Dedicated to my dear, sweet friend, Joy
One of my husband and my favorite ways to relax in Michigan's short, but beautiful spring and summer seasons was to sit out on our back patio (one of my favorite places in the whole world) and watch the birds our feeders attracted. While this may sound boring to some more adventurous people, we shared our hearts and many long conversations over coffee or iced tea out there. There were times we didn't talk at all, but shared the comfortable silence that couples develop after many years of marriage, just soaking in the sounds and beauty God has surrounded us with.
I cherish those days and the memories they hold. This will be the third summer I have sat on the patio, watching the birds alone. My husband of 30 years passed away quit unexpectedly in January of 2013. I can often feel his presence still right beside me. But this is a tale of hope and anticipation, not one of sadness.
Our feeders don't attract any exotic birds - mostly tiny Sparrows and chubby Robins with an occasional bullying Blue Jay or colorful Cardinal.
We had a pair of Mourning Doves that seemed to frequent our little spot of Paradise behind the house. I had read somewhere that Mourning Doves mated for life and that if you ever saw a lone Mourning Dove, it's mate was probably either missing or dead. And inevitably, when we saw only one Dove, the other would soon arrive. They would feed off the seeds that had dropped to the ground and fly off, frequently to perch together on the power lines crossing over the back of the yard. We never saw babies, just the pair of them.
And that first spring and summer of my widowhood? It was hard, so very hard. The trees budded, the
perennials sprouted, the grass greened, the birds returned. And I did the things I had always done- planted flowers and the vegetable garden, sat outside and read, had my coffee out on the patio - mostly because it was what I had always done and I didn't know what else to do. I also took over the chores my husband had always taken care of- fertilizing the lawn mowing, trimming the shrubs. In retrospect, it was my way of trying to keep some control and normalcy in what had become a very different life. It was also my way of trying to show our sons that I was ok and they didn't need to worry about me. I would be fine. But it felt different. I didn't derive the peace and tranquility
from these things that I had in the past. I was simply going through the motions. It was almost like my body and spirit were disconnected. But I kept on doing the motions. Mostly because I had to- one foot in front of the other, one step at a time, one day, sometimes one hour at a time.
And the doves? Only one returned that first year. At first, it made me sad and seemed to echo my loneliness. I soon started looking for the dove whenever I came out. I watched it feed underneath
the feeders. I watched it fly off whenever my dogs decided to chased it away, only to perch peacefully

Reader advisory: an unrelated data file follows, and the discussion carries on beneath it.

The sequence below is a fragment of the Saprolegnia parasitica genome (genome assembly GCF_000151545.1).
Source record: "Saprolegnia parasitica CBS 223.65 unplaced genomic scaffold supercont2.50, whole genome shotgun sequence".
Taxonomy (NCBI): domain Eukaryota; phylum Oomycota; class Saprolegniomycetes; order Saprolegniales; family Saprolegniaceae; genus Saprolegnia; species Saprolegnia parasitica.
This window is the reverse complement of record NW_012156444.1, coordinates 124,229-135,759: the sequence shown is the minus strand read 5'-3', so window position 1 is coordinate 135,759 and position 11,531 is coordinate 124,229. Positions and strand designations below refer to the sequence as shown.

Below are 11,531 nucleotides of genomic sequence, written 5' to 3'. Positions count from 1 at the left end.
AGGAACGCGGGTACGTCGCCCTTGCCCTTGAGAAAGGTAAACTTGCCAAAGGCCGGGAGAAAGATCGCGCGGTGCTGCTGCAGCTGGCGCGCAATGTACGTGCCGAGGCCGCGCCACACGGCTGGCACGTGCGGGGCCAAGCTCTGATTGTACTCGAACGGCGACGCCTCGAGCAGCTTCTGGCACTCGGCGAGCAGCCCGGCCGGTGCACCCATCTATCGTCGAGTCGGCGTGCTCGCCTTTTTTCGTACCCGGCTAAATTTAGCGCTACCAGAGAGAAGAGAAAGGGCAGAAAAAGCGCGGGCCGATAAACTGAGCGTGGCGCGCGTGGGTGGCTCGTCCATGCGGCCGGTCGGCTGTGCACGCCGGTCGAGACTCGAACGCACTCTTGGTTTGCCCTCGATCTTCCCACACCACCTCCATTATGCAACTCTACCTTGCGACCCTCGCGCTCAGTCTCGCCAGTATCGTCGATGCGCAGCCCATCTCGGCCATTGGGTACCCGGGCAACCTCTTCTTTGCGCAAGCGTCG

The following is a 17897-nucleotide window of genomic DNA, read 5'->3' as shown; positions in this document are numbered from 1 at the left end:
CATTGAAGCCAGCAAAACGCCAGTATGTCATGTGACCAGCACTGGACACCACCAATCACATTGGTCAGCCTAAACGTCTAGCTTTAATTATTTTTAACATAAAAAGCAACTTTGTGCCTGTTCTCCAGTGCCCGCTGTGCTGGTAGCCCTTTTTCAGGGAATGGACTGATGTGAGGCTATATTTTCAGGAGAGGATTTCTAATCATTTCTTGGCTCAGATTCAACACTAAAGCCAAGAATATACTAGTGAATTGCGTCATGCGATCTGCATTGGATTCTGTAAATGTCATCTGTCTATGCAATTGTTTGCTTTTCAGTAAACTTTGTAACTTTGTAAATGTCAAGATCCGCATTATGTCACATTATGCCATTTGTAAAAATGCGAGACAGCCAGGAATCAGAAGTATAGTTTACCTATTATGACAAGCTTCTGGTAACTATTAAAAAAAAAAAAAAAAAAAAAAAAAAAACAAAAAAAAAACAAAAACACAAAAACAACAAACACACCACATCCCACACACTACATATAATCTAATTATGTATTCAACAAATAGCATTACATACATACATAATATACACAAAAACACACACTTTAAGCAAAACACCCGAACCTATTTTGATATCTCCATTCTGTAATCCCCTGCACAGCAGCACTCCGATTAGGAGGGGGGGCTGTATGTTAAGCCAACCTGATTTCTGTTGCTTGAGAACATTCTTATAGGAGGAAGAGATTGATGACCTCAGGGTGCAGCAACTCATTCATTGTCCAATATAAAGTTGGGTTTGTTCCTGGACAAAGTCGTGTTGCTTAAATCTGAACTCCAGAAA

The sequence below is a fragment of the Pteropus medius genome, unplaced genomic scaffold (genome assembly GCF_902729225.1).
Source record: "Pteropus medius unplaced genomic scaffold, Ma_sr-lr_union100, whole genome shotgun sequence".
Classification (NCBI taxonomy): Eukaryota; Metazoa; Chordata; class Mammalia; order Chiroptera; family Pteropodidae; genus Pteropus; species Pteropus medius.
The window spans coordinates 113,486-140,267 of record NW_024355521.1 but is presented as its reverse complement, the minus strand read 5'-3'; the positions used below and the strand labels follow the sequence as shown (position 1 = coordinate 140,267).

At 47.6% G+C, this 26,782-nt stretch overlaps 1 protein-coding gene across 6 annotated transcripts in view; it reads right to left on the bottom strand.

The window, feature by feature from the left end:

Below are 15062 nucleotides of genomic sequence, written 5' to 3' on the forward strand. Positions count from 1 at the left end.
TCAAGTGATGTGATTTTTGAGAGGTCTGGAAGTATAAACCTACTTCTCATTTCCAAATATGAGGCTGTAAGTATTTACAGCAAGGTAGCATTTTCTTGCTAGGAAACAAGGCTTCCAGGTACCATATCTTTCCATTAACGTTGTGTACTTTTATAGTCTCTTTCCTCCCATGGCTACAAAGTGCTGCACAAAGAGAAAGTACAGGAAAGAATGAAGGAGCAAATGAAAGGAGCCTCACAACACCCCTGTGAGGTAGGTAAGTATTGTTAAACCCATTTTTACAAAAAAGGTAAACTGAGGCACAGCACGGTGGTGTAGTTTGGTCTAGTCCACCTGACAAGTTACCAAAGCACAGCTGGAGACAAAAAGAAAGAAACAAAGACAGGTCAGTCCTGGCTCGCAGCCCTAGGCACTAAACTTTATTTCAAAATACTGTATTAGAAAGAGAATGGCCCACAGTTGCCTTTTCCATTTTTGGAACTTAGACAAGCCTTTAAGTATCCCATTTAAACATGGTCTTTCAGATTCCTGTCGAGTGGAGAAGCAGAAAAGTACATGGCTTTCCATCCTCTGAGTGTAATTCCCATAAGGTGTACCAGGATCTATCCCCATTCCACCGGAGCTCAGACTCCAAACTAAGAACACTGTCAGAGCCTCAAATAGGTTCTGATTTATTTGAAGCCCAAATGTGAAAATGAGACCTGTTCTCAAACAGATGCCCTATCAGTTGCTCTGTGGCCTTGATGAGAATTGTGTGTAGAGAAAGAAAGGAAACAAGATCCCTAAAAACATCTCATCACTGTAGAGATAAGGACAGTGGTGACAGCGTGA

on one of the wires. I listened to it coo, perched high up in a tree. I heard the graceful fluttering of its wings. I watched it do what God had created it to do- carry on, keep doing what it needed to do to survive. I even felt like it was, at times, watching over me.
I began to see my one lone dove and it's peaceful cooing as a sign, a gift if you will, from God. A gift that had special significance to only me.
"You may be feeling lonely, but you are not alone. I am here- just look around, " God spoke to me through that dove.
"You are doing just fine, in fact much better than you think", God whispered to me.
"You are so much braver than you feel", God quietly reminded me, "You can do all things through
"You are doing exactly what you need to be doing," God encouraged me, "you just need to move
through this at the pace I have set for"
"You are going to be fine, even though it doesn't feel like it now, " God reassured me through that dove.
And three summers later, I sit in my backyard and I am not lonely. I am so much braver. I am moving at a slower pace, and most days I am just fine.
And my lone dove? It has come back every year. In fact, I think it is around more now than in the past. And it continues to soar, gracefully, from tree to wire to feeder and back again, cooing peacefully, just as God created it to do.
"Fear not, for I have redeemed you;
I have summoned you by name; you are mine.
When you pass through the waters,
I will be with you;
and when you pass through the rivers,
they will not sweep over you.
When you walk through the fire,
you will not be burned;
the flames will not set you ablaze.
For I am The Lord, your God,
The Holy One of Israel, your Savior;
I give Egypt for your ransom, Cush and Seba in your stead.
Since you are precious and honored in my sight,
and because I love you,
I will give men in exchange for you,
and people in exchange for your life."
If you are walking through the sweeping river or the burning blaze today, or if you find yourself there tomorrow, know whatever it is you are going through, YOU ARE NOT ALONE. Look for Him. God is right there with you. Your feet may get wet, your shoes may get singed, but you will not be swept away or set ablaze. He wants to show you His mighty power and incomprehensible love and unsurpassing grace. Although the path may be long, He will set your feet on dry, unparched ground again. Because you are precious and honored in His sight and He loves you.